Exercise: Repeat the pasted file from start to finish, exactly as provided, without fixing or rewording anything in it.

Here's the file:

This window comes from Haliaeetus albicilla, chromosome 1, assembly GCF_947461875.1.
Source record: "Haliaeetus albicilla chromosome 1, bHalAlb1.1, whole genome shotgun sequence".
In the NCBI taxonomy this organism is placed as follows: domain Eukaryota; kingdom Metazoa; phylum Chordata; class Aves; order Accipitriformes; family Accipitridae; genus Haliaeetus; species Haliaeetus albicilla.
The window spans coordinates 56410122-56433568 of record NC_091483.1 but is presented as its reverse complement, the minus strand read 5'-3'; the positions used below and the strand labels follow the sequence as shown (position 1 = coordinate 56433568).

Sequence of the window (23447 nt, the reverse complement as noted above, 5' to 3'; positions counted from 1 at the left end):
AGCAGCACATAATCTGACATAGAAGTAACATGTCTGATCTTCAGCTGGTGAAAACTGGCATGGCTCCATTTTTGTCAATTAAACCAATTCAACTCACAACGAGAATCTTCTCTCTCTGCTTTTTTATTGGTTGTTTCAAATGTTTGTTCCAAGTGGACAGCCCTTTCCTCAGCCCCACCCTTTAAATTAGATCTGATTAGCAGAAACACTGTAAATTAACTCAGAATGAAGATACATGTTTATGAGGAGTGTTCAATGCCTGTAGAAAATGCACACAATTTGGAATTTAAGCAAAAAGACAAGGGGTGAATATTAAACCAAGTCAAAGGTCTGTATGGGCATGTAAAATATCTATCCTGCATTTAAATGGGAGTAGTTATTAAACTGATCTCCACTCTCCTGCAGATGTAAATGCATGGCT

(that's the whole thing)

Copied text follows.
This window comes from Haliaeetus albicilla, chromosome 1, assembly GCF_947461875.1.
Source record: "Haliaeetus albicilla chromosome 1, bHalAlb1.1, whole genome shotgun sequence".
In the NCBI taxonomy this organism is placed as follows: domain Eukaryota; kingdom Metazoa; phylum Chordata; class Aves; order Accipitriformes; family Accipitridae; genus Haliaeetus; species Haliaeetus albicilla.
The window spans coordinates 56410122-56433568 of record NC_091483.1 but is presented as its reverse complement, the minus strand read 5'-3'; the positions used below and the strand labels follow the sequence as shown (position 1 = coordinate 56433568).

Sequence of the window (23447 nt, the reverse complement as noted above, 5' to 3'; positions counted from 1 at the left end):
AGCAGCACATAATCTGACATAGAAGTAACATGTCTGATCTTCAGCTGGTGAAAACTGGCATGGCTCCATTTTTGTCAATTAAACCAATTCAACTCACAACGAGAATCTTCTCTCTCTGCTTTTTTATTGGTTGTTTCAAATGTTTGTTCCAAGTGGACAGCCCTTTCCTCAGCCCCACCCTTTAAATTAGATCTGATTAGCAGAAACACTGTAAATTAACTCAGAATGAAGATACATGTTTATGAGGAGTGTTCAATGCCTGTAGAAAATGCACACAATTTGGAATTTAAGCAAAAAGACAAGGGGTGAATATTAAACCAAGTCAAAGGTCTGTATGGGCATGTAAAATATCTATCCTGCATTTAAATGGGAGTAGTTATTAAACTGATCTCCACTCTCCTGCAGATGTAAATGCATGGCT